When you first came to Linux you may have been blessed with a perfectly supported, flawlessly working Wi-Fi dongle from the get go. Sadly many more weren’t. This was down, in part, to the prevalence of several  hardware companies who provided the ‘chipset’s for these Wi-Fi dongles, Linux support was non-existent.

This lead to many ‘would-be’ Linux users fast becoming ‘would-be’ rather doing something else…

Broadcom – one of the notorious aforementioned companies – today announced the release of a fully-open source Linux driver for their latest generation of .11n chipsets.

This is amazing.

From the perspective of an end user whose own trials with Wi-Fi in Ubuntu several years back were hampered by one of these blasted Broadcom chipsets, I am really pleased to see some official recognition from Broadcom towards Linux users.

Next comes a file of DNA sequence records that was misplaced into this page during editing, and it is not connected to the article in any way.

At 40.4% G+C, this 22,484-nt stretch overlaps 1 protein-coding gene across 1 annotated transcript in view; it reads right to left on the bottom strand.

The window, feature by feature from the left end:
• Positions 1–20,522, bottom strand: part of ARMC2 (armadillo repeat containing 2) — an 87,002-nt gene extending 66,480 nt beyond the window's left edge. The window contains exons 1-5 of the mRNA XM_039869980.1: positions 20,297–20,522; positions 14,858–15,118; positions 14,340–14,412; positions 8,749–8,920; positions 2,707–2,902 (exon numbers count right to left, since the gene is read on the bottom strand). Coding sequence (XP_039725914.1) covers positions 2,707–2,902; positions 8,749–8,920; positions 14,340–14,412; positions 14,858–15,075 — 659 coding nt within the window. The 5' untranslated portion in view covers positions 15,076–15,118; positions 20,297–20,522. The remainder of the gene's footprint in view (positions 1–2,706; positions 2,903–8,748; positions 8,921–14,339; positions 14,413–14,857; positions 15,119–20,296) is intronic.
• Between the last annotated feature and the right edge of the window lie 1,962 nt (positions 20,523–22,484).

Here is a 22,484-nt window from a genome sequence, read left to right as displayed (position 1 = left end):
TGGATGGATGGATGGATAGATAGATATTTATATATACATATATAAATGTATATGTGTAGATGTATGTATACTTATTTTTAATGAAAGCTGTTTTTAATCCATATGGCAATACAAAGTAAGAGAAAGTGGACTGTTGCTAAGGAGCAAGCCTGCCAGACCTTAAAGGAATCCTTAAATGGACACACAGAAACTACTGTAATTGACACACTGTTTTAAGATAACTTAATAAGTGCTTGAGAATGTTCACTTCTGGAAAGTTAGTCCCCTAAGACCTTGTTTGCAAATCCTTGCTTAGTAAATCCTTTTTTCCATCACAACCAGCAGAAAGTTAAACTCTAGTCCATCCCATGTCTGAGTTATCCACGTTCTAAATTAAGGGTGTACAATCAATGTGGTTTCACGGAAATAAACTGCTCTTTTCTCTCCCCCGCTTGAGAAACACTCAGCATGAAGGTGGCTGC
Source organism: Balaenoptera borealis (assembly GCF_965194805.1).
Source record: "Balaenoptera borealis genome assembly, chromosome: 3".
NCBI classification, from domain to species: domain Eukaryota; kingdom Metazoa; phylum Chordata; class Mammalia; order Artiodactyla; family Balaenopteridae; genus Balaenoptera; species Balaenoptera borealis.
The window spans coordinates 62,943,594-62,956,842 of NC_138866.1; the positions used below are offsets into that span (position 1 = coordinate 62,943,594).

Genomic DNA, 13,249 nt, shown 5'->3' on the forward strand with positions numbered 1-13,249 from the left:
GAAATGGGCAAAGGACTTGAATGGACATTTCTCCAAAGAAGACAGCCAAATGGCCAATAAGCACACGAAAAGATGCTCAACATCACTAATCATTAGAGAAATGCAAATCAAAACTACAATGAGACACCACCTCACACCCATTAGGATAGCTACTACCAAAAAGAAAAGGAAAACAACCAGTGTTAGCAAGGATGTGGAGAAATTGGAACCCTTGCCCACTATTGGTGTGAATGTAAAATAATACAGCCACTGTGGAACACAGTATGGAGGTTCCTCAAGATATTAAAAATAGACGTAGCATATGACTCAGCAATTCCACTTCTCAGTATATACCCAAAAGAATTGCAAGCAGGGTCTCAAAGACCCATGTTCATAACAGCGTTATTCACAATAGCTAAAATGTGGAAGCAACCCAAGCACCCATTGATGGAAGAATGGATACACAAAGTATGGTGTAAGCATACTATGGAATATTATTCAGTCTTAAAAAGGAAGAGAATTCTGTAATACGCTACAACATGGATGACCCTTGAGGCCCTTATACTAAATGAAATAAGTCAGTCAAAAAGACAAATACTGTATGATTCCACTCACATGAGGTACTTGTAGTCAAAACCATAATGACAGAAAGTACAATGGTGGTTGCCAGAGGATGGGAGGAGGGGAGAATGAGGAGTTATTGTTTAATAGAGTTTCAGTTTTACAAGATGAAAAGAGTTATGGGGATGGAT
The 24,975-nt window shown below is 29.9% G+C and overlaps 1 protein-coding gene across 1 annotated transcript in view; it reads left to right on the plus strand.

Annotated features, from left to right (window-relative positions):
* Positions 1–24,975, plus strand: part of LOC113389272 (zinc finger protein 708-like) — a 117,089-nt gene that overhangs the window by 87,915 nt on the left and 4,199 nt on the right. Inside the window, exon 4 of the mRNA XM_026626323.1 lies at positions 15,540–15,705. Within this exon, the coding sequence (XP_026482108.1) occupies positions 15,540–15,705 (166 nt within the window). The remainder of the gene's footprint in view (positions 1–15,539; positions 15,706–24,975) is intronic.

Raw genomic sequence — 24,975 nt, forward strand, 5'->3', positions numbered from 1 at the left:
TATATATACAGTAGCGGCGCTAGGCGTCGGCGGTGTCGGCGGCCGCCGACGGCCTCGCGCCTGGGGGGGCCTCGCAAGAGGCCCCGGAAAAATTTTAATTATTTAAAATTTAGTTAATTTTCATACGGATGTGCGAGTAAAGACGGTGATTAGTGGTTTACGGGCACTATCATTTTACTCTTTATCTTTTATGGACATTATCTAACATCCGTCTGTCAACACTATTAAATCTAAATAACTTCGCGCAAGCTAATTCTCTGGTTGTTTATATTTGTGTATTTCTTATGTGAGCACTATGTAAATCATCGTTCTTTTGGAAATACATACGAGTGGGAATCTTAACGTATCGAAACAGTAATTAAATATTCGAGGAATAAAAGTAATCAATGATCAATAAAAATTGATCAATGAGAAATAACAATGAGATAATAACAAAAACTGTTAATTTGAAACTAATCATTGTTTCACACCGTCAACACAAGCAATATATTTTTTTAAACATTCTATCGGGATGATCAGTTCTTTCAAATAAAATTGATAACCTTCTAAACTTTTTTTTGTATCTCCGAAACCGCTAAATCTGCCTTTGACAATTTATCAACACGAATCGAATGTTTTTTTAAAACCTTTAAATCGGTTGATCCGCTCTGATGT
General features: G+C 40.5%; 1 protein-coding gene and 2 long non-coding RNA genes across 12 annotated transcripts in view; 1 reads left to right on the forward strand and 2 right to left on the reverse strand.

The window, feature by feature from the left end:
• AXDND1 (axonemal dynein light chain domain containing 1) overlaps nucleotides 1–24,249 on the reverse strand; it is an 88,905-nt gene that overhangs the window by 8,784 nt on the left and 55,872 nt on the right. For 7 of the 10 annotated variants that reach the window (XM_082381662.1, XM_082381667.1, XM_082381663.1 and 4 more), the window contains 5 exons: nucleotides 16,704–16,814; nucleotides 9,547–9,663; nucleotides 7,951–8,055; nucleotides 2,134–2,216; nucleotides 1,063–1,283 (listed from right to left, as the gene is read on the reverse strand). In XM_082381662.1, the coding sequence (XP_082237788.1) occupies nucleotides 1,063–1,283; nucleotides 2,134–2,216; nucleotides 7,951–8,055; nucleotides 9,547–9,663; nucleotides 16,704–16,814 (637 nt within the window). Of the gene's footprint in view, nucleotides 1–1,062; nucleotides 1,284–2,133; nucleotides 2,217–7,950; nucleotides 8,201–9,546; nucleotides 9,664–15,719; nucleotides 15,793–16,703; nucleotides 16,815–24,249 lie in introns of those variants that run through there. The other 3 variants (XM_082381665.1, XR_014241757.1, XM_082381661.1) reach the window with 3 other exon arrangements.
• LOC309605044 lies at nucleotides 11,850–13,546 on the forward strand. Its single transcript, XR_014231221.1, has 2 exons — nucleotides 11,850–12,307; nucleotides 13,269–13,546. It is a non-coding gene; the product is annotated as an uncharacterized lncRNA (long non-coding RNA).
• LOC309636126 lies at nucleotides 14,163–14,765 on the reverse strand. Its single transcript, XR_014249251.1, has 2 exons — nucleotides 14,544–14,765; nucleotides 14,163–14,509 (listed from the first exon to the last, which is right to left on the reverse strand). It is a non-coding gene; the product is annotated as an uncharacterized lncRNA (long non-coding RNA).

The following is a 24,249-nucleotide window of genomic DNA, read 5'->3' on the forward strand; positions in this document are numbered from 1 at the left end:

Applause must also surely go to the  nerds and nerdettes who have toiled away on the open-source drivers so many of us use today – despite having had next-to-no documentation to work from whatsoever.

Back to Broadcom who had this to say in their announcement to the Linux-Wireless mailing list : –

The driver, while still a work in progress, is released as full source and uses the native mac80211 stack.   It supports multiple current chips (BCM4313, BCM43224, BCM43225) as well as providing a framework for supporting additional chips in the future, including mac80211-aware embedded chips.

The driver is currently available in staging-next git tree, available at:


in the drivers/staging/brcm80211 directory.

Via | Phoronix